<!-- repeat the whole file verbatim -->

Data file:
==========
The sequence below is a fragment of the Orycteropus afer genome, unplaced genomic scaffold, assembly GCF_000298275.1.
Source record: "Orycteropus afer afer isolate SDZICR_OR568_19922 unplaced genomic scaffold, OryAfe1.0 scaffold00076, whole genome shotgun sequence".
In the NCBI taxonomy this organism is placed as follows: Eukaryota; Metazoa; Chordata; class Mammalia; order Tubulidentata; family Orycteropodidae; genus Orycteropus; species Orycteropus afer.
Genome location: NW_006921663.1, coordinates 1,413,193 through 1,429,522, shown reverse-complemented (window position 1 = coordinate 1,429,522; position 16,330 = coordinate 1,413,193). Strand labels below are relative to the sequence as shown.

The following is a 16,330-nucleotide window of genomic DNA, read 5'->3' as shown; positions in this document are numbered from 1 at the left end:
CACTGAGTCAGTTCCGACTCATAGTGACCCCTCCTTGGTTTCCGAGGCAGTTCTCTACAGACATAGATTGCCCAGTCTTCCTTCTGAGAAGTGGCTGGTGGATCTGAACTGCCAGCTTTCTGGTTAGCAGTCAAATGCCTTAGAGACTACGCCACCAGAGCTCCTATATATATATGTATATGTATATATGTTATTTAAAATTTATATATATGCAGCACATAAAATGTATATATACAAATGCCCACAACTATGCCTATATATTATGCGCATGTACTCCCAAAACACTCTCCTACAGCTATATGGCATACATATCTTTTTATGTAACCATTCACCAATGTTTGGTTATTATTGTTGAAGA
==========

The sequence below is a fragment of the Orycteropus afer genome, unplaced genomic scaffold, assembly GCF_000298275.1.
Source record: "Orycteropus afer afer isolate SDZICR_OR568_19922 unplaced genomic scaffold, OryAfe1.0 scaffold00076, whole genome shotgun sequence".
In the NCBI taxonomy this organism is placed as follows: Eukaryota; Metazoa; Chordata; class Mammalia; order Tubulidentata; family Orycteropodidae; genus Orycteropus; species Orycteropus afer.
Genome location: NW_006921663.1, coordinates 1,413,193 through 1,429,522, shown reverse-complemented (window position 1 = coordinate 1,429,522; position 16,330 = coordinate 1,413,193). Strand labels below are relative to the sequence as shown.

The following is a 16,330-nucleotide window of genomic DNA, read 5'->3' as shown; positions in this document are numbered from 1 at the left end:
CACTGAGTCAGTTCCGACTCATAGTGACCCCTCCTTGGTTTCCGAGGCAGTTCTCTACAGACATAGATTGCCCAGTCTTCCTTCTGAGAAGTGGCTGGTGGATCTGAACTGCCAGCTTTCTGGTTAGCAGTCAAATGCCTTAGAGACTACGCCACCAGAGCTCCTATATATATATGTATATGTATATATGTTATTTAAAATTTATATATATGCAGCACATAAAATGTATATATACAAATGCCCACAACTATGCCTATATATTATGCGCATGTACTCCCAAAACACTCTCCTACAGCTATATGGCATACATATCTTTTTATGTAACCATTCACCAATGTTTGGTTATTATTGTTGAAGA